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I think the voting system is great for running a community-moderated forum such as SO, but are users who (almost) solely downvote hurting the community?

To explain where I got this thought, I noticed a user who has:

  • 342 Upvotes
  • 10,257 Downvotes

That's an average of 30 downvotes to each upvote, and almost 7 downvotes per day since they joined over four years ago.

Users have the right to cast votes how they please, and by no means should they be punished, but this stat makes me wonder what the community's take is on users who primarily vote one way or the other. Certainly someone could say that users who only upvote posts are not doing enough to handle low quality questions.

However, casting nothing but downvotes seems like a very negative attitude that is not beneficial to a website like SO, where users should feel comfortable coming and asking questions.

Should this type of one-sided voting be discouraged? Is there anything we can do other than be self aware and not allow ourselves to fall into that habit?

Full disclaimer, I am not (to the best of my knowledge) a victim of downvoting by this user, so this is not some type of revenge, I just happened to stumble upon this profile.

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    Votes should not be based on your voting ratio, but on the quality of the post your voting on. If most of what you're seeing are crap questions and answers, well, it stands to reason you're going to downvote a whole lot more. – Kendra May 5 '15 at 20:12
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    10,257 Downvotes. Pffft, amateur. – LittleBobbyTables May 5 '15 at 20:15
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    Of the 1200ish down votes I've cast on SO, > 50% of those posts have been deleted and a significant amount of the rest closed. I think down voting is critical to maintaining quality on the site. – TZHX May 5 '15 at 20:17
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    Bloody hell, I'm a rank amateur. My vote tallies are almost even! I'm so embarrassed right now. – Will May 5 '15 at 20:18
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    I'll once again point to my answer here: meta.stackexchange.com/questions/220558/… . Looking purely at the number of downvotes someone has cast doesn't really tell you much about their behavior. – Brad Larson May 5 '15 at 20:24
  • Was it me? I hardly ever upvote stuff. – Martin James May 5 '15 at 23:40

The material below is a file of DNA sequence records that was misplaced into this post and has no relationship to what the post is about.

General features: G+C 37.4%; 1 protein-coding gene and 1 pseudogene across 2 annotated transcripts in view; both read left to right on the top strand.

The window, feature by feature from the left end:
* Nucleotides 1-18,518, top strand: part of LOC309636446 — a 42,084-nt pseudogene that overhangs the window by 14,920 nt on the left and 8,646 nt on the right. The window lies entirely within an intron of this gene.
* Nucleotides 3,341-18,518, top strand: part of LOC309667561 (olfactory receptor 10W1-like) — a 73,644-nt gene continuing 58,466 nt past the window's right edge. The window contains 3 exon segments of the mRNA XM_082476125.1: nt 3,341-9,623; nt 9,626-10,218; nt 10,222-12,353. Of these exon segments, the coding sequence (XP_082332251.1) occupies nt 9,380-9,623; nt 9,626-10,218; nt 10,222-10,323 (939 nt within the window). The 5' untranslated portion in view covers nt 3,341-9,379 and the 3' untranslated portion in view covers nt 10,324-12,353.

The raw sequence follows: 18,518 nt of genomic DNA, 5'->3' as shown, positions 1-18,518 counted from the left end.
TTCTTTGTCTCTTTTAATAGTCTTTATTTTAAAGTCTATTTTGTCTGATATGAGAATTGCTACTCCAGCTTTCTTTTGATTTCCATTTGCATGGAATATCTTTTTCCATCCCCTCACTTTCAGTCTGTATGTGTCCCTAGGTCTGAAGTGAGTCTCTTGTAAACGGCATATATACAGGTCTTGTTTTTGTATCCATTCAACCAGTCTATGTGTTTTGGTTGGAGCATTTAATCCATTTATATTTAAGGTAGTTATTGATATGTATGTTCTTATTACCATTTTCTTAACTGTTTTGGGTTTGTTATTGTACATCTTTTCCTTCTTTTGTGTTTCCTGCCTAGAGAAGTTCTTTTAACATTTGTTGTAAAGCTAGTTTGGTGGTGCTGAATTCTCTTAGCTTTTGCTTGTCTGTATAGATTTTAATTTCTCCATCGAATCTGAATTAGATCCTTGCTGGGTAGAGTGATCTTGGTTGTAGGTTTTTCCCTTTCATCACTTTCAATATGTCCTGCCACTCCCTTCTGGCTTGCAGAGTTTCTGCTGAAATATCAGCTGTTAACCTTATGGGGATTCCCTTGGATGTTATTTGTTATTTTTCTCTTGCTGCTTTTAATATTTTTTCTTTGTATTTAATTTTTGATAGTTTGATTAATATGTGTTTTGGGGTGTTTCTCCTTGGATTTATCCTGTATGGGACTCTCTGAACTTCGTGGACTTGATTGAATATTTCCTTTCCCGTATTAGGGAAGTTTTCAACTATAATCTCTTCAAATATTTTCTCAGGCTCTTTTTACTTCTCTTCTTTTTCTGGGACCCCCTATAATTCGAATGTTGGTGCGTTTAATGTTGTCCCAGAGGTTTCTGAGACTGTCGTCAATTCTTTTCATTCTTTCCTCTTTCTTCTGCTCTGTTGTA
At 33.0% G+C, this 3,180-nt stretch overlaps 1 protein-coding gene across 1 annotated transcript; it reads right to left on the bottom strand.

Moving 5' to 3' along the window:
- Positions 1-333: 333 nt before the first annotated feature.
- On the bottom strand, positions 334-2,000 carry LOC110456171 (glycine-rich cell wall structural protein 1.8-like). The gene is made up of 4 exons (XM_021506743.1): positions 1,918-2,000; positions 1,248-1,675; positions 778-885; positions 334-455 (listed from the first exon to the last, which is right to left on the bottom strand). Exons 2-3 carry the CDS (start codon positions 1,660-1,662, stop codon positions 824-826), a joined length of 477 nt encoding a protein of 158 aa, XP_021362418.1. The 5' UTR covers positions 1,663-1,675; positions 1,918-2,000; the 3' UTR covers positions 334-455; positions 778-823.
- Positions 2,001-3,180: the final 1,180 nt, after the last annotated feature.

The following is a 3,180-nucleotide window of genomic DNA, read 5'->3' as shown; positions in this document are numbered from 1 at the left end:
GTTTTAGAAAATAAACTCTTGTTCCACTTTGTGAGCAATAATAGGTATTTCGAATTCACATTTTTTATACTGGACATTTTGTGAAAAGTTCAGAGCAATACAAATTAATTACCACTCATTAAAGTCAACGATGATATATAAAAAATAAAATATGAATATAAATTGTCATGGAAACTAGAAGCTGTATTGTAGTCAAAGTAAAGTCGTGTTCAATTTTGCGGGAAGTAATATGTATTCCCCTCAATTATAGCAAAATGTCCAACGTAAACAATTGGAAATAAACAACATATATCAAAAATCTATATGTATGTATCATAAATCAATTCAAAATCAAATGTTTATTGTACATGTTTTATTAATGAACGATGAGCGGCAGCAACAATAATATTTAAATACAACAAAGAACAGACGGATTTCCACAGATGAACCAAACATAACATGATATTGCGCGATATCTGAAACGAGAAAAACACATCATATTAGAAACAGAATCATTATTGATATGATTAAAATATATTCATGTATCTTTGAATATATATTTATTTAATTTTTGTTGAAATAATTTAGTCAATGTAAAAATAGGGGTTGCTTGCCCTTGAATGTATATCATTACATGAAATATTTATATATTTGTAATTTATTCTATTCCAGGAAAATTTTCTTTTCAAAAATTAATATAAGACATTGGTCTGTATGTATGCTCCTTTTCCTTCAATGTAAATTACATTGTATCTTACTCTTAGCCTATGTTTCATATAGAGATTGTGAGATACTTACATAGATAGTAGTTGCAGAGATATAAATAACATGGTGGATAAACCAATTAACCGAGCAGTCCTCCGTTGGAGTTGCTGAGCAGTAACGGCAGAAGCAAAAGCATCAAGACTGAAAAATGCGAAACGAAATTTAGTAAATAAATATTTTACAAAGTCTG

• Nah, 2,644 votes. I'm way behind with the downvoting:( – Martin James May 5 '15 at 23:42
  • "hurt the community"? no way! They are ensuring the good quality content floats to the top! – user4756884 May 6 '15 at 7:13
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All votes that accurately reflect that user's view of the quality of the post are helpful.

In my experiences one of the single most beneficial actions that someone can take on the site is to ensure that low quality content is properly indicated as low quality content. It tends to be dramatically more important than having good content be marked as good content (not that that doesn't also have utility either).

So if a user is downvoting that they think is of decent quality out of spite for the author, or just...because, then they're being harmful, just as someone who upvotes content that they don't think it is quality content is taking a harmful action (in fact, I'd say the latter is dramatically more harmful than the former). If, on the other hand, a user is downvoting a lot of low quality content that is actually of low quality, more power to them, they're doing the site a great service.

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Very simple answer to this I think.

Users who downvote good questions/answers do some harm to the community.

Users who downvote bad questions/answers do some help to the community.

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Should this type of one-sided voting be discouraged?

It's may be inevitable that the voting is one sided.

1) It's also easier to tell a question is really bad when you aren't familiar with the language(s)/tool(s) being asked about than it is to be sure a question is good. "Just give me the code" questions look the same no matter what what language they're using (and sometimes they don't even tell you what language they're using).

2) If the question is good; people will stop to try to answer it. If you don't know it off hand that means research, writing code and testing it out, etc. That takes up time. With bad questions the most you'd do is leave a comment explaining why it's bad. Good questions just take longer to deal with.

2b) This means it's easier to take care of some bad questions than to try to answer some good ones if you only have a few minutes to spend on the site.

So I don't think that this happens out of any negative attitude. Bad questions are just easier and faster to deal with.

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